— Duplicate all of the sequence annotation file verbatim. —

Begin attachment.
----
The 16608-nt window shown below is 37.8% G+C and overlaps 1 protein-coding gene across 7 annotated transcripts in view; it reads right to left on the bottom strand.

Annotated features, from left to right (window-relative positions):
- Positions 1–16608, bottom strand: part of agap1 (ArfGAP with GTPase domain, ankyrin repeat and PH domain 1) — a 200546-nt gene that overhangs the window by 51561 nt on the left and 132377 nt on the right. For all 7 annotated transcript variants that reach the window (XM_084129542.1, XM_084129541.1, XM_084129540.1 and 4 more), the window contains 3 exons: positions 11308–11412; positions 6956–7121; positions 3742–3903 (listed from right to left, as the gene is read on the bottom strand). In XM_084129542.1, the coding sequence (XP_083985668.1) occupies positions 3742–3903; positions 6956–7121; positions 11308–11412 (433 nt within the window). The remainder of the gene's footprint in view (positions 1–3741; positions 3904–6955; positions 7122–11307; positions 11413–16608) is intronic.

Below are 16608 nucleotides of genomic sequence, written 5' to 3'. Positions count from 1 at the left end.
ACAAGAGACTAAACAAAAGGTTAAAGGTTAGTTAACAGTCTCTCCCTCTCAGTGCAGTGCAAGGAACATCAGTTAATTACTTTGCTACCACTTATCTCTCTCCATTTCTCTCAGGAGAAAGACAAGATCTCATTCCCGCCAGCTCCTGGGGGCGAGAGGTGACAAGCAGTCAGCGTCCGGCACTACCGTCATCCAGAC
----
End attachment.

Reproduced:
The 16608-nt window shown below is 37.8% G+C and overlaps 1 protein-coding gene across 7 annotated transcripts in view; it reads right to left on the bottom strand.

Annotated features, from left to right (window-relative positions):
- Positions 1–16608, bottom strand: part of agap1 (ArfGAP with GTPase domain, ankyrin repeat and PH domain 1) — a 200546-nt gene that overhangs the window by 51561 nt on the left and 132377 nt on the right. For all 7 annotated transcript variants that reach the window (XM_084129542.1, XM_084129541.1, XM_084129540.1 and 4 more), the window contains 3 exons: positions 11308–11412; positions 6956–7121; positions 3742–3903 (listed from right to left, as the gene is read on the bottom strand). In XM_084129542.1, the coding sequence (XP_083985668.1) occupies positions 3742–3903; positions 6956–7121; positions 11308–11412 (433 nt within the window). The remainder of the gene's footprint in view (positions 1–3741; positions 3904–6955; positions 7122–11307; positions 11413–16608) is intronic.

Below are 16608 nucleotides of genomic sequence, written 5' to 3'. Positions count from 1 at the left end.
ACAAGAGACTAAACAAAAGGTTAAAGGTTAGTTAACAGTCTCTCCCTCTCAGTGCAGTGCAAGGAACATCAGTTAATTACTTTGCTACCACTTATCTCTCTCCATTTCTCTCAGGAGAAAGACAAGATCTCATTCCCGCCAGCTCCTGGGGGCGAGAGGTGACAAGCAGTCAGCGTCCGGCACTACCGTCATCCAGAC